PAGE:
Ennahda Party leader Rachid Ghannouchi said of the political dispensation in Tunisia that ‘In order to avoid ideological polarization and to achieve compatibility, we adopted a serious strategy of compromise, especially between the Islamist and modernist currents. This move spared our country the evils and dangers of division.’(Magharebia, July 14)

Tunisia has started its own Tamarod (rebel) movement whose spokesman Mohamed Bennour states that they are dissatisfied with the existing coalition government. The organization says that it has collected over 250,000 signatures.

‘We want to dissolve the Constituent Assembly because it squanders public funds, produces a mined constitution and establishes a state that is not civil and eliminates rights and freedoms,’ the activist said. The Ennahda Party has denounced the Tamarod movement in both Egypt and Tunisia.

According to Magharebia, ‘Prime Minister Ali Larayedh, said in various press statements that a repeat of the Egyptian scenario in Tunisia was not possible. In his opinion, Tunisians tend to agree more, pointing out that the country was a democratic country that knows its potential and relies on the awareness of its youth, civil society and political parties when assessing the higher needs of the country.’ (14 July)

In Libya, where the Pentagon and NATO engineered the removal of the Jamahiriya, the political system under the assassinated leader Col. Muammar Gaddafi, the political situation remains very unstable. Militia groups that were financed and coordinated by imperialism in the 2011 war of regime-change remained divided and engage in deadly internecine conflicts on a daily basis.

Responses from the existing Libya political parties that participate in the US.-installed General National Congress (GNC) regime have been restrained or non-existent. Constant unrest among workers in the oil industry and within the general population does not bode well for a similar scenario of military control as enacted within Egypt.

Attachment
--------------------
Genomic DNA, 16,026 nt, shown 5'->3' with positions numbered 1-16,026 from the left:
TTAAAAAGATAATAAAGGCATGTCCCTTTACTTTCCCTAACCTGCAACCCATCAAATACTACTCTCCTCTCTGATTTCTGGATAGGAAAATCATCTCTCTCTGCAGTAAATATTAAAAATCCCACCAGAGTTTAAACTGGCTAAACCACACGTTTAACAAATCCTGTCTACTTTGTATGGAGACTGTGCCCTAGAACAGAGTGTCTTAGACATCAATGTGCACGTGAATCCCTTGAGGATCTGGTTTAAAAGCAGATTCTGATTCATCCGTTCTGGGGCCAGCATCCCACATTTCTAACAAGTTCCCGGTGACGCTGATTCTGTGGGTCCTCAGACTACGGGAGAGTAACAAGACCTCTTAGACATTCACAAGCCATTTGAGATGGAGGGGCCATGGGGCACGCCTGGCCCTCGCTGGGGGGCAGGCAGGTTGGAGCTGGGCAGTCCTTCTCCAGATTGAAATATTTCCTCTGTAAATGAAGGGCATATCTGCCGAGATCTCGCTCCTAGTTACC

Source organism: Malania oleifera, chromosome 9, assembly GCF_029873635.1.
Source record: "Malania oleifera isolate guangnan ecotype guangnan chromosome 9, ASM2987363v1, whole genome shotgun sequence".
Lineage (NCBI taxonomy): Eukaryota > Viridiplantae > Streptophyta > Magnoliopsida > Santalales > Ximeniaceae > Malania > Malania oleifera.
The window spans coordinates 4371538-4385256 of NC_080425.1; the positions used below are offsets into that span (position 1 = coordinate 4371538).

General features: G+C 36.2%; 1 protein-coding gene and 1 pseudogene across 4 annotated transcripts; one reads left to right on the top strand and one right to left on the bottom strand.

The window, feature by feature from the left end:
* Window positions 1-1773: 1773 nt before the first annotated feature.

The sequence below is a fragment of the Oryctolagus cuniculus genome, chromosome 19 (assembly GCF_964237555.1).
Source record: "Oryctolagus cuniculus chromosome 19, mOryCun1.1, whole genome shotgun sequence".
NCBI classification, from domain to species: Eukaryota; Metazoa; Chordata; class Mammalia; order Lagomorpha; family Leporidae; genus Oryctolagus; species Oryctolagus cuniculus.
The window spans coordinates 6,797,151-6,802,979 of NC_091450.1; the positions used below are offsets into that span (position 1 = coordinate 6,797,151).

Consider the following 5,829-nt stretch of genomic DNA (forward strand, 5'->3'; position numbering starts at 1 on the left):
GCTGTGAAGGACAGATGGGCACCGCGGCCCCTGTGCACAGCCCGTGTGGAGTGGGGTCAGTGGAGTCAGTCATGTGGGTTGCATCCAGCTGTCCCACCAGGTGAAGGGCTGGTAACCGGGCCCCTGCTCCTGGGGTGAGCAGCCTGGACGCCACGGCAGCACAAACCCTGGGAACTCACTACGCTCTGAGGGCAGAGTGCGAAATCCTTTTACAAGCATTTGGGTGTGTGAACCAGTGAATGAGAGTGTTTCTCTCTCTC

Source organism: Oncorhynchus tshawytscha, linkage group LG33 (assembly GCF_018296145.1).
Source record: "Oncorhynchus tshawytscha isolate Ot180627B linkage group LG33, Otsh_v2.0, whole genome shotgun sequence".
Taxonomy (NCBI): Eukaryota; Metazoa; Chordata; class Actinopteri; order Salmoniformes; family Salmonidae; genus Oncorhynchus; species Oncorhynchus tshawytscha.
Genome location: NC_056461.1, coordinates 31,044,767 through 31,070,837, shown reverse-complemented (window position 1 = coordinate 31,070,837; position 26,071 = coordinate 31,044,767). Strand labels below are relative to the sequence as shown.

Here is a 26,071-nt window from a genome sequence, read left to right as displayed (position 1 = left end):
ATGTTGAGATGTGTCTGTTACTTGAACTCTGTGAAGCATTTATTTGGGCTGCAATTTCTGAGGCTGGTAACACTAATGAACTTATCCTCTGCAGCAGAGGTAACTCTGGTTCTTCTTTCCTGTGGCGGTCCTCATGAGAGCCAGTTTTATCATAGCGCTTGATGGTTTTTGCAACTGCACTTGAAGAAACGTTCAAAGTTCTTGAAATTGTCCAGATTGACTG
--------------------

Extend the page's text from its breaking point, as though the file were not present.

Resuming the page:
Recently the GNC has requested NATO assistance in stabilizing the situation in Libya. The US military and intelligence presence in Libya is formidable with Marines guarding Washington’s embassies and diplomatic outposts in the country.

The Guardian newspaper reported recently that ‘Hundreds of British troops are being prepared to deploy to North Africa to tackle al Qaeda-inspired extremists. Under secret plans being drawn up urgently by top brass, UK soldiers would be sent ‘within months’ to the region to help train the Libyan army.’ (1 July)

This plan will involve at least 2,000 Libyan ‘soldiers’ who will be trained in an effort to counter so-called ‘terrorist’ threats in Libya and throughout the region.

Developments in Turkey and Syria have prompted different responses to the Egyptian coup of July 3. The government of President Bashar al-Assad welcomed the military seizure power in light of Morsi’s hostility towards Damascus through the avowed support of the rebels and the breaking of diplomatic relations.

In Turkey, which is governed by the moderate Justice and Development Party (AKP), the government has rejected the coup and called for the restoration of civilian rule. Turkey has been the scene of large anti-government demonstrations and strikes which have been severely repressed by the regime of Prime Minister Recep Tayyip Erdogan.

REAL REVOLUTION NEEDED THROUGHOUT THE REGION

With the government in Egypt still remaining within the orbit of US imperialism, the situation illustrates the need for a real people’s revolution inside the country and throughout the region. The military-led transitional interim council says that it will prepare the people for elections in early 2014.

However, a number of political questions remain outstanding. Will the FJP and other Islamic parties be allowed full participation in the proposed elections?

Also will conditions improve for the Egyptian workers, farmers and youth under the interim governing council? In all likelihood the problems of massive unemployment and poverty will continue with no program aimed at empowering the majority within society.

In order for Egypt, Tunisia, Libya and Turkey to move forward there must be a revolution led by the people and not controlled by the military which represents in Egypt the interests of the national bourgeoisie in league with US imperialism. When such a revolutionary movement takes power in Egypt it can influence the political atmosphere throughout North Africa and the Middle East.

*Abayomi Azikiwe is Editor of Pan-African News Wire